A warning has been issued from the Better Business Bureau involving free Wi-Fi. More and more places such as coffee shops, college campuses, airports and hotels are offering free Wi-Fi, but that may give hackers back door access to your data, the BBB warns.
Abhishek Parulekar uses free public Wi-Fi to check websites and a few social media accounts but he has rules. “When it comes to checking stuff related to your bank accounts, I would rather not trust public Wi-Fi,” Parulekar said.
He said his friend in New York has a money app on his phone. He wasn’t even using it but was using public Wi-Fi. The bank called a few days later. “They said there was a transfer made of about $2,600,” Parulekar said. “He was hacked.”
The BBB offers tips to help keep your information secure when using a public hotspot. First, they say learn how computer encryption works. Encryption scrambles your information so it’s much harder for others to gain access to it. The BBB says make sure virus protection and anti-malware programs are up-to-date and active on your devices.
Also, if you are logging into a site, always look for “https” in the URL. The letter you’re looking for there is S, meaning the connection is secure. Avoiding certain websites while using a public hotspot is advisable. Social networking sites, as well as online banking or shopping sites may contain your personal financial data that could compromise identities if hijacked.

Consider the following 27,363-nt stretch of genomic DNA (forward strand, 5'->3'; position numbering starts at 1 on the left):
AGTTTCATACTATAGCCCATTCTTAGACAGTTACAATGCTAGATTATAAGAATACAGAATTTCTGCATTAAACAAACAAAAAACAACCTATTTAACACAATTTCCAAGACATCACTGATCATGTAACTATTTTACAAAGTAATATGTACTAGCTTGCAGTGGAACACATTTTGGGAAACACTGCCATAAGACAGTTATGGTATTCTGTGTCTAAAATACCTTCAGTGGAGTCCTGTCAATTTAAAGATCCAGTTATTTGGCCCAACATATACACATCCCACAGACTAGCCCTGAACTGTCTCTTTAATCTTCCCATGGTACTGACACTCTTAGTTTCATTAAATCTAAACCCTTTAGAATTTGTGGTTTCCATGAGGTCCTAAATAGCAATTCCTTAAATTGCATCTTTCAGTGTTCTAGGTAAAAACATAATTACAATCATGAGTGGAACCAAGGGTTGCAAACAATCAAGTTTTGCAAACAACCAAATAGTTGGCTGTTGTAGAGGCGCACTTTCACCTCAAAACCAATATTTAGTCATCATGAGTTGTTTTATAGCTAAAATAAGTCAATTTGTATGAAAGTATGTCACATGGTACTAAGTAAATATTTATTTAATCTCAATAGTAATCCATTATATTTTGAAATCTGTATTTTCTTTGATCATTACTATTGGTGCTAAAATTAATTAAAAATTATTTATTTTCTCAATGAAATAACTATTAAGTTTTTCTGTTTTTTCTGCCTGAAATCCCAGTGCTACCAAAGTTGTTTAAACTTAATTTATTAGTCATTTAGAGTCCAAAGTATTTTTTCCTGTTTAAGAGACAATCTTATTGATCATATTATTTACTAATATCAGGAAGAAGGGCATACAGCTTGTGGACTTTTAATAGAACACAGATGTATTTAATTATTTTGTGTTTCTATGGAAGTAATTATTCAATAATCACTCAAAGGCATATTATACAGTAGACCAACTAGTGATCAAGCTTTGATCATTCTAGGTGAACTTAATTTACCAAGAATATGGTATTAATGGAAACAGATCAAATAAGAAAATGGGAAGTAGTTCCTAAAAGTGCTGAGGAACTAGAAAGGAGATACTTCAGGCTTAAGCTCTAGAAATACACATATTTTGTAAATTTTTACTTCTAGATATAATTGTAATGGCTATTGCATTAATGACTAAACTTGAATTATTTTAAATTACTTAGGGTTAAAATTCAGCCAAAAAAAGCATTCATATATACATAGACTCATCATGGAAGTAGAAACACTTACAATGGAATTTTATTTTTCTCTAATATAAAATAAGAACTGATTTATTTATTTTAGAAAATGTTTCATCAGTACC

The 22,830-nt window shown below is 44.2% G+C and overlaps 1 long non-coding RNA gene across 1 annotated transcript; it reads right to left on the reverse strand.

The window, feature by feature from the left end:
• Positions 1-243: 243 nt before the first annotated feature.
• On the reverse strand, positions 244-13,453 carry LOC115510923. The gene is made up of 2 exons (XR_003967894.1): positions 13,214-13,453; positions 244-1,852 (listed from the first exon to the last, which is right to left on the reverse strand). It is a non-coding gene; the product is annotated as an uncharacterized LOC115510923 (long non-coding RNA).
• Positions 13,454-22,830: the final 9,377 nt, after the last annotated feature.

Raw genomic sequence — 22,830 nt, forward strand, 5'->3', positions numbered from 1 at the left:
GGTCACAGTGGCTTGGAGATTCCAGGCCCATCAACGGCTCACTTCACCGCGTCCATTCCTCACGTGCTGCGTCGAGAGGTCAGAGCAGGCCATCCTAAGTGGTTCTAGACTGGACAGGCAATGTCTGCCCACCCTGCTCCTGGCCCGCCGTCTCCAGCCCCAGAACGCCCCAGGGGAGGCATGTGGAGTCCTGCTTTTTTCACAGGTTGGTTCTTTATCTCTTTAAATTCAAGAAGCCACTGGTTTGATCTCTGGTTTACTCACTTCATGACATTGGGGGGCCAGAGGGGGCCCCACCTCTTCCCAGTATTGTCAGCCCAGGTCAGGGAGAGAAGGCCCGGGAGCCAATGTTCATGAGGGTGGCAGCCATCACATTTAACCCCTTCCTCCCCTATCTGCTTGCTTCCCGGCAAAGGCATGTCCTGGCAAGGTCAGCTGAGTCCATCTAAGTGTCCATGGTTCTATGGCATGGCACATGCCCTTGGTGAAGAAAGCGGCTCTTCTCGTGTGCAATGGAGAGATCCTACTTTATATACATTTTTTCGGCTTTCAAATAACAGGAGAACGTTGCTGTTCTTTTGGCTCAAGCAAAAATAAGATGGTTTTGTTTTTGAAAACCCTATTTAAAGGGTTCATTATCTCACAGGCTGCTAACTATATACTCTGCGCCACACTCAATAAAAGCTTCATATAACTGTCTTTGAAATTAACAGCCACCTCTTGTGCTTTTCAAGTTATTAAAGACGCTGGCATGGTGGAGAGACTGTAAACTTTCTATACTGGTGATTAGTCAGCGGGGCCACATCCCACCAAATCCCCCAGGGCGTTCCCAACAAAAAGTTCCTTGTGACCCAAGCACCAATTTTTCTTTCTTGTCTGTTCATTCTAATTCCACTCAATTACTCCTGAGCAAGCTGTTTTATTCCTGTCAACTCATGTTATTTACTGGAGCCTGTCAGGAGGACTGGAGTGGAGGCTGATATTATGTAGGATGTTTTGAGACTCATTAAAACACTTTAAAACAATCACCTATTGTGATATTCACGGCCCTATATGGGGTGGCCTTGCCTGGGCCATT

The BBB warns that many fake networks deliberately utilize similar names, such as “coffee_shop1” or “official airport wifi.” As a general rule, if you don’t need to enter a password for the WiFi hotspot, it’s probably not secure. To see just how easy it is to access someone’s computer, 8 On Your Side took a mobile hot spot device, logged in and turned off security. We renamed the network “Riverwalk Tampa Free.” We connected a laptop and cell phone to the non-secured Wi-Fi network. Within two minutes, someone in the area had joined our unsecured network. The BBB advises you to log-out after each session.
Also, the BBB reminds users to change passwords often and use different passwords for different sites. If a hacker figures out your password for one site, that would give them access to all sites that use that same password. Last, make sure your browser security is up to date. So, if Chrome asks you to run an update, do it.
WTHI contributed to this report.